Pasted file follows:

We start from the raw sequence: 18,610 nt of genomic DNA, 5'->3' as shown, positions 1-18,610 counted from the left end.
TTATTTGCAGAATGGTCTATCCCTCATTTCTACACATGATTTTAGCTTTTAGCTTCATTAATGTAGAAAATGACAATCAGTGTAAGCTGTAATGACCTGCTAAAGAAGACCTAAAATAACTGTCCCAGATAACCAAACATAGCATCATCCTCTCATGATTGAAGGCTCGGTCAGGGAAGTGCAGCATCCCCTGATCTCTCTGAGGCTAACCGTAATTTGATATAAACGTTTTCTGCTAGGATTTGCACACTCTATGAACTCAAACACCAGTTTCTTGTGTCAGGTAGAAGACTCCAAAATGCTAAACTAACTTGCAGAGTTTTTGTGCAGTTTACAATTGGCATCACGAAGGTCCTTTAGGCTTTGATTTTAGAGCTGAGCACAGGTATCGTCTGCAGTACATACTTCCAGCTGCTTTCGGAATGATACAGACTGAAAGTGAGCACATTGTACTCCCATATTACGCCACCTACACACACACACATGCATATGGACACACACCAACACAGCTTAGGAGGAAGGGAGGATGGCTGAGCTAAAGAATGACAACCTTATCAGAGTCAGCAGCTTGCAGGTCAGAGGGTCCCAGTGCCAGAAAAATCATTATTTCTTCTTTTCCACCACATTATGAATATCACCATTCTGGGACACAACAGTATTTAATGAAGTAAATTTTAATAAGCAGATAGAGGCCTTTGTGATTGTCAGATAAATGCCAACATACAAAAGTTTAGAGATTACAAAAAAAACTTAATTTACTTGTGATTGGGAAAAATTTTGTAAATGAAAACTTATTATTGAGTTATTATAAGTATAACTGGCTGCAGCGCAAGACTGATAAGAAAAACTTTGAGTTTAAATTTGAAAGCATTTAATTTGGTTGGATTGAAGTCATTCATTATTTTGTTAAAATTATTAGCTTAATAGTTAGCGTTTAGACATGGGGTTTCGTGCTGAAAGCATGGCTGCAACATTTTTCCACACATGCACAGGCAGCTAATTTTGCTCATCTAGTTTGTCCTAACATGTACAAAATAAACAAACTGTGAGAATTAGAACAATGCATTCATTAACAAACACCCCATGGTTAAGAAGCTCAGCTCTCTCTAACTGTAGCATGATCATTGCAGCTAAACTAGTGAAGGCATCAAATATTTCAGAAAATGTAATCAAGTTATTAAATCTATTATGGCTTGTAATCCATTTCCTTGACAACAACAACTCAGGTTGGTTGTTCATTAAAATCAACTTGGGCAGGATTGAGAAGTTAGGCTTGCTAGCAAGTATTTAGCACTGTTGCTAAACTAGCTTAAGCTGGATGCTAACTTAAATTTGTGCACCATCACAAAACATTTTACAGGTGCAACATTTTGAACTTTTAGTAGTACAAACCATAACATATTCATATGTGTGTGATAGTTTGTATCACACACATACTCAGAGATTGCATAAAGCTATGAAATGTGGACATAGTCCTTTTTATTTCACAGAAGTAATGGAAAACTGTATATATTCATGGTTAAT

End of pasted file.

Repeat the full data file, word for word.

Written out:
We start from the raw sequence: 18,610 nt of genomic DNA, 5'->3' as shown, positions 1-18,610 counted from the left end.
TTATTTGCAGAATGGTCTATCCCTCATTTCTACACATGATTTTAGCTTTTAGCTTCATTAATGTAGAAAATGACAATCAGTGTAAGCTGTAATGACCTGCTAAAGAAGACCTAAAATAACTGTCCCAGATAACCAAACATAGCATCATCCTCTCATGATTGAAGGCTCGGTCAGGGAAGTGCAGCATCCCCTGATCTCTCTGAGGCTAACCGTAATTTGATATAAACGTTTTCTGCTAGGATTTGCACACTCTATGAACTCAAACACCAGTTTCTTGTGTCAGGTAGAAGACTCCAAAATGCTAAACTAACTTGCAGAGTTTTTGTGCAGTTTACAATTGGCATCACGAAGGTCCTTTAGGCTTTGATTTTAGAGCTGAGCACAGGTATCGTCTGCAGTACATACTTCCAGCTGCTTTCGGAATGATACAGACTGAAAGTGAGCACATTGTACTCCCATATTACGCCACCTACACACACACACATGCATATGGACACACACCAACACAGCTTAGGAGGAAGGGAGGATGGCTGAGCTAAAGAATGACAACCTTATCAGAGTCAGCAGCTTGCAGGTCAGAGGGTCCCAGTGCCAGAAAAATCATTATTTCTTCTTTTCCACCACATTATGAATATCACCATTCTGGGACACAACAGTATTTAATGAAGTAAATTTTAATAAGCAGATAGAGGCCTTTGTGATTGTCAGATAAATGCCAACATACAAAAGTTTAGAGATTACAAAAAAAACTTAATTTACTTGTGATTGGGAAAAATTTTGTAAATGAAAACTTATTATTGAGTTATTATAAGTATAACTGGCTGCAGCGCAAGACTGATAAGAAAAACTTTGAGTTTAAATTTGAAAGCATTTAATTTGGTTGGATTGAAGTCATTCATTATTTTGTTAAAATTATTAGCTTAATAGTTAGCGTTTAGACATGGGGTTTCGTGCTGAAAGCATGGCTGCAACATTTTTCCACACATGCACAGGCAGCTAATTTTGCTCATCTAGTTTGTCCTAACATGTACAAAATAAACAAACTGTGAGAATTAGAACAATGCATTCATTAACAAACACCCCATGGTTAAGAAGCTCAGCTCTCTCTAACTGTAGCATGATCATTGCAGCTAAACTAGTGAAGGCATCAAATATTTCAGAAAATGTAATCAAGTTATTAAATCTATTATGGCTTGTAATCCATTTCCTTGACAACAACAACTCAGGTTGGTTGTTCATTAAAATCAACTTGGGCAGGATTGAGAAGTTAGGCTTGCTAGCAAGTATTTAGCACTGTTGCTAAACTAGCTTAAGCTGGATGCTAACTTAAATTTGTGCACCATCACAAAACATTTTACAGGTGCAACATTTTGAACTTTTAGTAGTACAAACCATAACATATTCATATGTGTGTGATAGTTTGTATCACACACATACTCAGAGATTGCATAAAGCTATGAAATGTGGACATAGTCCTTTTTATTTCACAGAAGTAATGGAAAACTGTATATATTCATGGTTAAT